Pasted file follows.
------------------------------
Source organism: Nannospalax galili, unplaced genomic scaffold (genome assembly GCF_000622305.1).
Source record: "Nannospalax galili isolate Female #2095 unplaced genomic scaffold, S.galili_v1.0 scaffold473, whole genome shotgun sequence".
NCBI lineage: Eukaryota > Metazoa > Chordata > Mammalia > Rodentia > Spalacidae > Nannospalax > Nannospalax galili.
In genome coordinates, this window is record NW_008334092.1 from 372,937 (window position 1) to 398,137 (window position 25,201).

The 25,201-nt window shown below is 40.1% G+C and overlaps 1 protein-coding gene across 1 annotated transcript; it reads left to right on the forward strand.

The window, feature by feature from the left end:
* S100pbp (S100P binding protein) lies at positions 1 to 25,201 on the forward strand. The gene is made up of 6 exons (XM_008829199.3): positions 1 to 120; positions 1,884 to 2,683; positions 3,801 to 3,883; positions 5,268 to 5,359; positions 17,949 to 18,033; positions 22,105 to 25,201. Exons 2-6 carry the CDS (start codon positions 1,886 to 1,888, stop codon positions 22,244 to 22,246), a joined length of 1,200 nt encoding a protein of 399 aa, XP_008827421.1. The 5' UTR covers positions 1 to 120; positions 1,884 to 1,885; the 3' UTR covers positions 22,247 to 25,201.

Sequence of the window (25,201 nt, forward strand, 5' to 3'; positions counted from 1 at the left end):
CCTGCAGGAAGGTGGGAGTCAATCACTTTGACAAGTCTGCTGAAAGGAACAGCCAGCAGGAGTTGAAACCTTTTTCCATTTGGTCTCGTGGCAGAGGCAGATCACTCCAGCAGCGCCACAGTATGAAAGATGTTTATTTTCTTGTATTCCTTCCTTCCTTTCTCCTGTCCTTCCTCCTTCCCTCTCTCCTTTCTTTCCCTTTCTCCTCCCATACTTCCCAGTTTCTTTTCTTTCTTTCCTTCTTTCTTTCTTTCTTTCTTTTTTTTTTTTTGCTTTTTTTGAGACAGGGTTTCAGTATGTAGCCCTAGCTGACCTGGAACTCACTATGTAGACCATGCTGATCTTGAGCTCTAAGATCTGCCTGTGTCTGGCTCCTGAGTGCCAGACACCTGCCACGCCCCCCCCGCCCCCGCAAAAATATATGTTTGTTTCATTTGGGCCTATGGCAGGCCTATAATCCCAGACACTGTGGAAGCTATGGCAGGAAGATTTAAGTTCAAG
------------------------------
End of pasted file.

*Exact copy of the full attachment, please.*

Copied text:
Source organism: Nannospalax galili, unplaced genomic scaffold (genome assembly GCF_000622305.1).
Source record: "Nannospalax galili isolate Female #2095 unplaced genomic scaffold, S.galili_v1.0 scaffold473, whole genome shotgun sequence".
NCBI lineage: Eukaryota > Metazoa > Chordata > Mammalia > Rodentia > Spalacidae > Nannospalax > Nannospalax galili.
In genome coordinates, this window is record NW_008334092.1 from 372,937 (window position 1) to 398,137 (window position 25,201).

The 25,201-nt window shown below is 40.1% G+C and overlaps 1 protein-coding gene across 1 annotated transcript; it reads left to right on the forward strand.

The window, feature by feature from the left end:
* S100pbp (S100P binding protein) lies at positions 1 to 25,201 on the forward strand. The gene is made up of 6 exons (XM_008829199.3): positions 1 to 120; positions 1,884 to 2,683; positions 3,801 to 3,883; positions 5,268 to 5,359; positions 17,949 to 18,033; positions 22,105 to 25,201. Exons 2-6 carry the CDS (start codon positions 1,886 to 1,888, stop codon positions 22,244 to 22,246), a joined length of 1,200 nt encoding a protein of 399 aa, XP_008827421.1. The 5' UTR covers positions 1 to 120; positions 1,884 to 1,885; the 3' UTR covers positions 22,247 to 25,201.

Sequence of the window (25,201 nt, forward strand, 5' to 3'; positions counted from 1 at the left end):
CCTGCAGGAAGGTGGGAGTCAATCACTTTGACAAGTCTGCTGAAAGGAACAGCCAGCAGGAGTTGAAACCTTTTTCCATTTGGTCTCGTGGCAGAGGCAGATCACTCCAGCAGCGCCACAGTATGAAAGATGTTTATTTTCTTGTATTCCTTCCTTCCTTTCTCCTGTCCTTCCTCCTTCCCTCTCTCCTTTCTTTCCCTTTCTCCTCCCATACTTCCCAGTTTCTTTTCTTTCTTTCCTTCTTTCTTTCTTTCTTTCTTTTTTTTTTTTTGCTTTTTTTGAGACAGGGTTTCAGTATGTAGCCCTAGCTGACCTGGAACTCACTATGTAGACCATGCTGATCTTGAGCTCTAAGATCTGCCTGTGTCTGGCTCCTGAGTGCCAGACACCTGCCACGCCCCCCCCGCCCCCGCAAAAATATATGTTTGTTTCATTTGGGCCTATGGCAGGCCTATAATCCCAGACACTGTGGAAGCTATGGCAGGAAGATTTAAGTTCAAG